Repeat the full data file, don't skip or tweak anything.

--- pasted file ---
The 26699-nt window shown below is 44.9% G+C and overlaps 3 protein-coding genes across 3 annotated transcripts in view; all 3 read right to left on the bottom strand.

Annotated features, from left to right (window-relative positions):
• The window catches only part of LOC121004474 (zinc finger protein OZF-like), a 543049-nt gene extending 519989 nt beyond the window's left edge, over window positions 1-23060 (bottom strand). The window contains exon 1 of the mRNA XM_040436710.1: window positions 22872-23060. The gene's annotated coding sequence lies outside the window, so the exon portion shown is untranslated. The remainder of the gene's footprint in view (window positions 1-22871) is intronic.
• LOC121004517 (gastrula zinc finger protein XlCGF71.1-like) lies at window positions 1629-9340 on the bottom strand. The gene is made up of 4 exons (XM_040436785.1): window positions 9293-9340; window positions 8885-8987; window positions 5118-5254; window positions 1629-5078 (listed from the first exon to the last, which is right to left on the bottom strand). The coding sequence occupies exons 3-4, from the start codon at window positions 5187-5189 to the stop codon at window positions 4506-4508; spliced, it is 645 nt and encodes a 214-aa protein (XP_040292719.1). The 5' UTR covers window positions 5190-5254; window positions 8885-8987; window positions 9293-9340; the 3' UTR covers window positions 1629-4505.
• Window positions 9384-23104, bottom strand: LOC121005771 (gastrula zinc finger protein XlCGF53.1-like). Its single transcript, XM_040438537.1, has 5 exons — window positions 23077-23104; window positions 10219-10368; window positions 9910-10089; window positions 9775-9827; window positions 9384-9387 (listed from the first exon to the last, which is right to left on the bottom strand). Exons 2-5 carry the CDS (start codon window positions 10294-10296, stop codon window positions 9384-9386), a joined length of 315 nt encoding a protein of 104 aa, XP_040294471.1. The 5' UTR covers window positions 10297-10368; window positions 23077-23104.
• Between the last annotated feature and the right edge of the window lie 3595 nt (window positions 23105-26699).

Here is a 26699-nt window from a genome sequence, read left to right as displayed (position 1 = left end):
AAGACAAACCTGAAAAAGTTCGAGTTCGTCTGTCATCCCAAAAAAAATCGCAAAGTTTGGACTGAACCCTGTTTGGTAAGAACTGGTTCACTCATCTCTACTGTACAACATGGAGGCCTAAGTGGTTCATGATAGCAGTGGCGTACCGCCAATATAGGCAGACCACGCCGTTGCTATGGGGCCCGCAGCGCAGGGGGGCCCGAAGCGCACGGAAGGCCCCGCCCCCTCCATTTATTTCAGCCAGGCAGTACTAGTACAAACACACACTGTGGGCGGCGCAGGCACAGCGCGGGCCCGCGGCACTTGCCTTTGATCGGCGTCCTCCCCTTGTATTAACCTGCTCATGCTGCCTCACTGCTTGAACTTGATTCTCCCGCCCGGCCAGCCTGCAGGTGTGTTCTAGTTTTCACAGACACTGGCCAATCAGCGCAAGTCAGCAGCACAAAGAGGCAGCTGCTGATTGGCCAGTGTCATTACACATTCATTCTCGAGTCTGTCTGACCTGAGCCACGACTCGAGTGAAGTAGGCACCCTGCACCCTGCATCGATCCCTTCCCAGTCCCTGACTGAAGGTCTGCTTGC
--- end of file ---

The 26699-nt window shown below is 44.9% G+C and overlaps 3 protein-coding genes across 3 annotated transcripts in view; all 3 read right to left on the bottom strand.

Annotated features, from left to right (window-relative positions):
• The window catches only part of LOC121004474 (zinc finger protein OZF-like), a 543049-nt gene extending 519989 nt beyond the window's left edge, over window positions 1-23060 (bottom strand). The window contains exon 1 of the mRNA XM_040436710.1: window positions 22872-23060. The gene's annotated coding sequence lies outside the window, so the exon portion shown is untranslated. The remainder of the gene's footprint in view (window positions 1-22871) is intronic.
• LOC121004517 (gastrula zinc finger protein XlCGF71.1-like) lies at window positions 1629-9340 on the bottom strand. The gene is made up of 4 exons (XM_040436785.1): window positions 9293-9340; window positions 8885-8987; window positions 5118-5254; window positions 1629-5078 (listed from the first exon to the last, which is right to left on the bottom strand). The coding sequence occupies exons 3-4, from the start codon at window positions 5187-5189 to the stop codon at window positions 4506-4508; spliced, it is 645 nt and encodes a 214-aa protein (XP_040292719.1). The 5' UTR covers window positions 5190-5254; window positions 8885-8987; window positions 9293-9340; the 3' UTR covers window positions 1629-4505.
• Window positions 9384-23104, bottom strand: LOC121005771 (gastrula zinc finger protein XlCGF53.1-like). Its single transcript, XM_040438537.1, has 5 exons — window positions 23077-23104; window positions 10219-10368; window positions 9910-10089; window positions 9775-9827; window positions 9384-9387 (listed from the first exon to the last, which is right to left on the bottom strand). Exons 2-5 carry the CDS (start codon window positions 10294-10296, stop codon window positions 9384-9386), a joined length of 315 nt encoding a protein of 104 aa, XP_040294471.1. The 5' UTR covers window positions 10297-10368; window positions 23077-23104.
• Between the last annotated feature and the right edge of the window lie 3595 nt (window positions 23105-26699).

Here is a 26699-nt window from a genome sequence, read left to right as displayed (position 1 = left end):
AAGACAAACCTGAAAAAGTTCGAGTTCGTCTGTCATCCCAAAAAAAATCGCAAAGTTTGGACTGAACCCTGTTTGGTAAGAACTGGTTCACTCATCTCTACTGTACAACATGGAGGCCTAAGTGGTTCATGATAGCAGTGGCGTACCGCCAATATAGGCAGACCACGCCGTTGCTATGGGGCCCGCAGCGCAGGGGGGCCCGAAGCGCACGGAAGGCCCCGCCCCCTCCATTTATTTCAGCCAGGCAGTACTAGTACAAACACACACTGTGGGCGGCGCAGGCACAGCGCGGGCCCGCGGCACTTGCCTTTGATCGGCGTCCTCCCCTTGTATTAACCTGCTCATGCTGCCTCACTGCTTGAACTTGATTCTCCCGCCCGGCCAGCCTGCAGGTGTGTTCTAGTTTTCACAGACACTGGCCAATCAGCGCAAGTCAGCAGCACAAAGAGGCAGCTGCTGATTGGCCAGTGTCATTACACATTCATTCTCGAGTCTGTCTGACCTGAGCCACGACTCGAGTGAAGTAGGCACCCTGCACCCTGCATCGATCCCTTCCCAGTCCCTGACTGAAGGTCTGCTTGC